Senator Collings also raised a rather contentious subject in alleging that thereare about 350,000 persons unemployed in Australia.
– The census figuresshow that number to be unemployed.
– But those figures are some years old.
– I referred to the figures given in the latest bulletin.
– Assuming that the honorable senator’s figures are correct, there are certain factors to be considered. I am sure that Senator Collings does not support the attitude adopted by a section of those concerned in an industrial disturbance which occurred in the Queensland cane-fields. We both sympathize with the cane-growers who have had to see their cane remain uncut, because the men defied definite instructions of the officers of the Australian Workers Union, and an award of the court. The pernicious methods adopted by certain persons in Australia must be dealt with by the Government, or more serious trouble will occur. I refer to the ever-growing menace of communism.
– It is one of the effects of unemployment.
– There was no unemployment in the area where that outbreak occurred. Senator Collings, who is a stalwart member of the Australian Workers Union, knows that that organization did all in its power to get the men to resume work, but the Communists prevented them from doing so. Owing to the influence of communism, work at Mount Coolon has ceased. The Registrar of the Arbitration Court in Queensland has ordered the men to return to work, pending the holding of a compulsory conference, but they are still idle. I also read yesterday that 600 to 700 men employed at the glass works, a highly protected industry, have gone on strike, thus rendering a thousand persons idle. The Government must not shut its eyes to the menace of communism which is growing. We have seen its effects in Queensland during the last few months.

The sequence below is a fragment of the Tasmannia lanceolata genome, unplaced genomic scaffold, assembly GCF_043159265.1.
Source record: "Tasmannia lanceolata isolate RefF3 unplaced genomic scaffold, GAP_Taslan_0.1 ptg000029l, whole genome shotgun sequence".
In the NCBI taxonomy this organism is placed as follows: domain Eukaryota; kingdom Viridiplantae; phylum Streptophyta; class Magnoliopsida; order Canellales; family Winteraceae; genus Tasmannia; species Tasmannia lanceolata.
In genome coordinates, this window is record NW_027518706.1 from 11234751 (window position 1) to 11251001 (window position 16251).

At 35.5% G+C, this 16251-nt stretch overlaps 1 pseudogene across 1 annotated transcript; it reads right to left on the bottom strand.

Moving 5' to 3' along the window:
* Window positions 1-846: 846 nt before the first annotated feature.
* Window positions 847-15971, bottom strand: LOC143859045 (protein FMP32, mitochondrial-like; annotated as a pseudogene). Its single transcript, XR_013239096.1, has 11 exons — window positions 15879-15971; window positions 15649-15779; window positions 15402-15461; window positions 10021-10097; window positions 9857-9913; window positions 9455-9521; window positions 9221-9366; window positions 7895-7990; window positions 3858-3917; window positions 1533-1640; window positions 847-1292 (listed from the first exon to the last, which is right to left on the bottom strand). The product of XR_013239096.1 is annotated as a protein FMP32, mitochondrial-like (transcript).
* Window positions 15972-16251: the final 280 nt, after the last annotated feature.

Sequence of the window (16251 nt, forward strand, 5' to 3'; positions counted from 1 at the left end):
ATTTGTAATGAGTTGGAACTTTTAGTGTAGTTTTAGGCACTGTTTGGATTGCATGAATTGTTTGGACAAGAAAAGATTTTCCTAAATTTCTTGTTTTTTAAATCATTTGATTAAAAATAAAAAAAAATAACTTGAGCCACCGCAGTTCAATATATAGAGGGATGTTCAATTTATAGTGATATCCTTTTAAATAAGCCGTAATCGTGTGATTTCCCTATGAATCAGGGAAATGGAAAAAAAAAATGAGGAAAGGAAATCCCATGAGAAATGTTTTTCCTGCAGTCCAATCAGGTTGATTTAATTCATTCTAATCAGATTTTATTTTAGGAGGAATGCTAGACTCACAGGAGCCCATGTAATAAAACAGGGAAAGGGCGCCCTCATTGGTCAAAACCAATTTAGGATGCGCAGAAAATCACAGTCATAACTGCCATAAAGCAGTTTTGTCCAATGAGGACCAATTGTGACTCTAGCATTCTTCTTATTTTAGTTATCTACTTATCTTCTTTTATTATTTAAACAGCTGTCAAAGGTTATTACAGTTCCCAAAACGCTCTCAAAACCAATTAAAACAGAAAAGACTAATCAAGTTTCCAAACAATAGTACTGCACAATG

– The Commonwealth Government has an application before the High Court at present to have a certain organization declared illegal, but that application is being opposed in a circular letter signed by representatives of a number of Queensland unions.
– I am glad that the Government is taking a firm stand in this matter, because I can assure the Minister that the farmers who have been hit so hard are looking, not only to the Commonwealth Government, but also to the Government of Queensland, to assist them in their fight against communism.
– Is the honorable senator in favour of restoring the invalid and old-age pension to fi a week?
– Every honorable senator, irrespective of party, would be glad to see the pension restored if it were possible to do so. lt may be that the pension will automatically reach fi a week by reason of the cost-of-living adjustments made from time to time. During my tei-m as a member of this Parliament, the annual vote for invalid and old-age pensions has increased from £3,500,000 to nearly £13,000,000, but the population has not increased proportionately. The greater prosperity of the community has not prevented that abormal growth of the vote for pensions. In my opinion, the whole system of dealing with pensions is wrong. I should like to see in operation one comprehensive national insurance scheme, to co-ordinate all relief work, and provide for all cases of invalidity and old age. Millions of pounds have been spent on useless and non-productive works, whereas, under a properly co-ordinated scheme, only works of a reproductive nature would have been undertaken.
– The schemes which have been in operation have, at least, put money into circulation.
– It is useless merely to put money into circulation unless it produces something worth while.